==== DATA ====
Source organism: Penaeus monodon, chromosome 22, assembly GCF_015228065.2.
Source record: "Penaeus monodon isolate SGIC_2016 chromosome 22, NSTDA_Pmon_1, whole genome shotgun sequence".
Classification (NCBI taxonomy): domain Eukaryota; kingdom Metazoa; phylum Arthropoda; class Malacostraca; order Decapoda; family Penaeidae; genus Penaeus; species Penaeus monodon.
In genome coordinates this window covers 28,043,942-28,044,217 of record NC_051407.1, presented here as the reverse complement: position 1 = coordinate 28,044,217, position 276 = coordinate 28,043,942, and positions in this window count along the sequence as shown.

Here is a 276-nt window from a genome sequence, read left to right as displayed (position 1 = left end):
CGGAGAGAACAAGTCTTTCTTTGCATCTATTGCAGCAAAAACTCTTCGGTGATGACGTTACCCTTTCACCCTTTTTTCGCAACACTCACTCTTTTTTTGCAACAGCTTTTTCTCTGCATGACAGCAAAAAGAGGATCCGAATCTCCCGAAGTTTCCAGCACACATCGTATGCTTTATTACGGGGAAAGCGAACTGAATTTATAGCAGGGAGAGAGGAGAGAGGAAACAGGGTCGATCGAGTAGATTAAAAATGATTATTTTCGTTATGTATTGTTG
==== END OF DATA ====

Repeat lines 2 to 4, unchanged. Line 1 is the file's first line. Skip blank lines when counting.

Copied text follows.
Source record: "Penaeus monodon isolate SGIC_2016 chromosome 22, NSTDA_Pmon_1, whole genome shotgun sequence".
Classification (NCBI taxonomy): domain Eukaryota; kingdom Metazoa; phylum Arthropoda; class Malacostraca; order Decapoda; family Penaeidae; genus Penaeus; species Penaeus monodon.
In genome coordinates this window covers 28,043,942-28,044,217 of record NC_051407.1, presented here as the reverse complement: position 1 = coordinate 28,044,217, position 276 = coordinate 28,043,942, and positions in this window count along the sequence as shown.